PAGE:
Local science teacher Jim Jorgensen will lead one of his popular and entertaining geology field trips as a part of Blaine’s seventh annual Wings over Water (WOW) on April 18.
“We’ll take two and a half hours and get a real good look at some local geology and wildlife in the process,” Jorgensen said. The itinerary for the two scheduled departures, tentatively scheduled for 10 a.m. and 2 p.m., will be to drive around Drayton Harbor and have several significant geological features pointed out, then stop at the museum at the base of Semiahmoo Spit to hear docent Sunny Brown talk about fishing and cannery history, then go for a beach walk to see more geology and bird life.
“We’ll have a spotting scope along,” said the irrepressible Jorgensen, 69. “The spit itself is formed by something called long shore drift. Sediment from Birch Point gets carried around and deposited by the flood tides. The problem is that it’s shrinking now with the changes that settlement has brought to Drayton Harbor.”
Jorgensen first came to Blaine in the spring of 1964 as a high school science teacher. He expanded that role over the years to include many different disciplines such as ornithology, astronomy and even outdoor life.
Still, it was Jorgensen who organized the local turkey races held on the track. “One year we had [KOMO weatherman] Steve Pool come up, and he won. We had [Blaine teacher] Bill Schroeder disguised as a hunter and he came up at one point, hat pulled down low, walking across the football field toward the stands that were filled with students. I said ‘There goes one!’ and Bill shot three shells well over the grandstand, then another guy up in the press box poured a little gravel on the roof and threw down a bag of chicken feathers. I yelled ‘You got one!’ and the kids went wild. It was a lot of fun.”
Jorgensen’s interest in and talent for teaching science has continued beyond his 30 year career as a high school teacher that ended with his retirement in 1993. Since then he’s continued to teach his “Salmonar” fishing seminars and has developed an adult version of his once popular three day geology field trips into the Cascades and Eastern Washington he once offered to high school freshmen.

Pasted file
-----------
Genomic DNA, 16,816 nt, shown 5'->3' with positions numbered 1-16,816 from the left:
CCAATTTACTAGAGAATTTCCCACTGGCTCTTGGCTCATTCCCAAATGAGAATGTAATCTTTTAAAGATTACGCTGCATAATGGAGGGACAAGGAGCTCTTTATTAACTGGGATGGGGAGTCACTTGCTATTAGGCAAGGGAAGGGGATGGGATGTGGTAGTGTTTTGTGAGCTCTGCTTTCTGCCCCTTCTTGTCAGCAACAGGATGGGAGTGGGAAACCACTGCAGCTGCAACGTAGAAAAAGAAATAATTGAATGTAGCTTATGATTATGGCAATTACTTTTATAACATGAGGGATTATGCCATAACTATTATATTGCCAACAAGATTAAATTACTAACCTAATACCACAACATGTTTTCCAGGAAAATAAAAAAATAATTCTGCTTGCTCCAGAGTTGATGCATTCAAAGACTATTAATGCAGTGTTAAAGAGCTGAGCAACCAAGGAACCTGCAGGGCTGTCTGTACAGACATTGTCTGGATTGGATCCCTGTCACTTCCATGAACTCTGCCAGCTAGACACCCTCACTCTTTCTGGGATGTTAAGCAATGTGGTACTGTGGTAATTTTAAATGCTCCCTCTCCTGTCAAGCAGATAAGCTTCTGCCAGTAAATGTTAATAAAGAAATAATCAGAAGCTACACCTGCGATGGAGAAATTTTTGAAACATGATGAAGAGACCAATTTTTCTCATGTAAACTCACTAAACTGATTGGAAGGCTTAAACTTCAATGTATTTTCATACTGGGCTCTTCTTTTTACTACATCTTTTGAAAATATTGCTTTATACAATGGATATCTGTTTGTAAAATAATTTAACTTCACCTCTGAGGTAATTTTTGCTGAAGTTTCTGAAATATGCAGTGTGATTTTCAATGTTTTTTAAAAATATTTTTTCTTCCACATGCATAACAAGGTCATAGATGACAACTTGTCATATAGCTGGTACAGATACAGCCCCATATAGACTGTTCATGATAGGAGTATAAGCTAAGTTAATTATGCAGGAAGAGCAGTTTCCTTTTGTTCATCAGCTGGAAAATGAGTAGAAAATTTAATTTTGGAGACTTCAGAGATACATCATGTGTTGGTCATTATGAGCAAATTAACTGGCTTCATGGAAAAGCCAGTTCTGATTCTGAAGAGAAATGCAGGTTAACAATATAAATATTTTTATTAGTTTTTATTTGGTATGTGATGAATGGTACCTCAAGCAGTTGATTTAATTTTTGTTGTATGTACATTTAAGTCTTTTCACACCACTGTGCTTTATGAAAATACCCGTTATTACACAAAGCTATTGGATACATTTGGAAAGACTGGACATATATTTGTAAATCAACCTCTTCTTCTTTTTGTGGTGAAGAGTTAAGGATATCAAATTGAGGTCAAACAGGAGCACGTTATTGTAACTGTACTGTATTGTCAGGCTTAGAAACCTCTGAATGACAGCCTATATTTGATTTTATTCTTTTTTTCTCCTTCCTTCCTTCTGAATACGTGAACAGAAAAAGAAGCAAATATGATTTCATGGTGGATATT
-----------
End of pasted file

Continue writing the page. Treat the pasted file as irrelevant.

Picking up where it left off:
Jorgensen began offering the field trips in 1970 and continued for 24 years. They had a well-earned reputation for fun and adventure and were highly popular with students. Jorgensen has taken two similar excursions with adults and hopes to be able to do another one this year that will focus on the southern Cascades, including stops at Mt. St. Helens and Mt. Rainier.
“The biggest difference is that with the adults we stay in motels. The kids slept in the dirt,” he laughed. “Well, not really... They were in tents.”
Jorgensen said that the local achievement he’s most proud of is Marine Park. “We started in 1987, and tried to get voters to approve a Marine Center. It failed by just seven votes, so we ran it again and lost the second time, too. It was not a pleasant experience, especially when some people seemed to really dig in their heels against it evidently because it would raise taxes on their investment properties.”
Jorgensen and others, notably Judy Dunster, persevered and in 1998 Marine Park was dedicated on the site of a former garbage dump. “I used to go there myself and shoot rats,” Jorgensen said. Currently, the city continued improvements, using fill from the water treatment project to build a mound behind the amphitheater, effectively expanding the seating, and reducing the height of the fences on the sides to open up views for the audience. Future plans call for replacing the three shelters, almost ideally located for birding the distinct habitats from the mouth of Cain Creek along to a deep water habitat at the westernmost shelter.
The geology field trips at WOW on April 18 cost $5 apiece and will travel in the Smuggler’s Inn bus. “I guarantee a fun time,” said Jorgensen.